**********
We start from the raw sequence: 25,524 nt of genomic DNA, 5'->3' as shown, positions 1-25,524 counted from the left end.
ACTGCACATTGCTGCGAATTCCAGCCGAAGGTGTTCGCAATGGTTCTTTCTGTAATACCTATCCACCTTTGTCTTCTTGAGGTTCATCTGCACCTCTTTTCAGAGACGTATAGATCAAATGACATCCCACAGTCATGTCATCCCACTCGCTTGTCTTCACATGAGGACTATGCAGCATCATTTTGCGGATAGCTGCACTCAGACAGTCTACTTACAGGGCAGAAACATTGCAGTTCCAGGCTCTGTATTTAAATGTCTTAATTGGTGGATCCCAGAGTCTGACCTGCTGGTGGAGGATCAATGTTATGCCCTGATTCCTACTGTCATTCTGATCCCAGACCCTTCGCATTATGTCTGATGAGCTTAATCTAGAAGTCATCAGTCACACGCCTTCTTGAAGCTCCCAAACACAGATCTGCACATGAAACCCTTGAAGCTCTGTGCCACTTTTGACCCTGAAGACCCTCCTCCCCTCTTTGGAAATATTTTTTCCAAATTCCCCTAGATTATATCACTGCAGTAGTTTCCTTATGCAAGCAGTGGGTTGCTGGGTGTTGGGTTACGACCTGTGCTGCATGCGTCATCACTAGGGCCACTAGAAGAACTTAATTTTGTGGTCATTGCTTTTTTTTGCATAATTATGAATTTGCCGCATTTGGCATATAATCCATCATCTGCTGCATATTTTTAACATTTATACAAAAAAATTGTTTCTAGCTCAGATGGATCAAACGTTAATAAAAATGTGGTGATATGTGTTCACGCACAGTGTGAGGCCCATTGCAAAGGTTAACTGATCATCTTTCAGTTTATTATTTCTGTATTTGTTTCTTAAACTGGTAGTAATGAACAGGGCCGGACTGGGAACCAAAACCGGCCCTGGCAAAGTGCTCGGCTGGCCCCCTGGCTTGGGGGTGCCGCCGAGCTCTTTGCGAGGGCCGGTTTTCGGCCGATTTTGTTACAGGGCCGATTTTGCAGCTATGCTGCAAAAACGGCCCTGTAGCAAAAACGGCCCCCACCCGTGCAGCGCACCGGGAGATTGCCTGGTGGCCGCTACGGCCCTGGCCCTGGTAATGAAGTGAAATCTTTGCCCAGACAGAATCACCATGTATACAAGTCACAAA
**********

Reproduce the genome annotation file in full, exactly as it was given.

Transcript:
We start from the raw sequence: 25,524 nt of genomic DNA, 5'->3' as shown, positions 1-25,524 counted from the left end.
ACTGCACATTGCTGCGAATTCCAGCCGAAGGTGTTCGCAATGGTTCTTTCTGTAATACCTATCCACCTTTGTCTTCTTGAGGTTCATCTGCACCTCTTTTCAGAGACGTATAGATCAAATGACATCCCACAGTCATGTCATCCCACTCGCTTGTCTTCACATGAGGACTATGCAGCATCATTTTGCGGATAGCTGCACTCAGACAGTCTACTTACAGGGCAGAAACATTGCAGTTCCAGGCTCTGTATTTAAATGTCTTAATTGGTGGATCCCAGAGTCTGACCTGCTGGTGGAGGATCAATGTTATGCCCTGATTCCTACTGTCATTCTGATCCCAGACCCTTCGCATTATGTCTGATGAGCTTAATCTAGAAGTCATCAGTCACACGCCTTCTTGAAGCTCCCAAACACAGATCTGCACATGAAACCCTTGAAGCTCTGTGCCACTTTTGACCCTGAAGACCCTCCTCCCCTCTTTGGAAATATTTTTTCCAAATTCCCCTAGATTATATCACTGCAGTAGTTTCCTTATGCAAGCAGTGGGTTGCTGGGTGTTGGGTTACGACCTGTGCTGCATGCGTCATCACTAGGGCCACTAGAAGAACTTAATTTTGTGGTCATTGCTTTTTTTTGCATAATTATGAATTTGCCGCATTTGGCATATAATCCATCATCTGCTGCATATTTTTAACATTTATACAAAAAAATTGTTTCTAGCTCAGATGGATCAAACGTTAATAAAAATGTGGTGATATGTGTTCACGCACAGTGTGAGGCCCATTGCAAAGGTTAACTGATCATCTTTCAGTTTATTATTTCTGTATTTGTTTCTTAAACTGGTAGTAATGAACAGGGCCGGACTGGGAACCAAAACCGGCCCTGGCAAAGTGCTCGGCTGGCCCCCTGGCTTGGGGGTGCCGCCGAGCTCTTTGCGAGGGCCGGTTTTCGGCCGATTTTGTTACAGGGCCGATTTTGCAGCTATGCTGCAAAAACGGCCCTGTAGCAAAAACGGCCCCCACCCGTGCAGCGCACCGGGAGATTGCCTGGTGGCCGCTACGGCCCTGGCCCTGGTAATGAAGTGAAATCTTTGCCCAGACAGAATCACCATGTATACAAGTCACAAA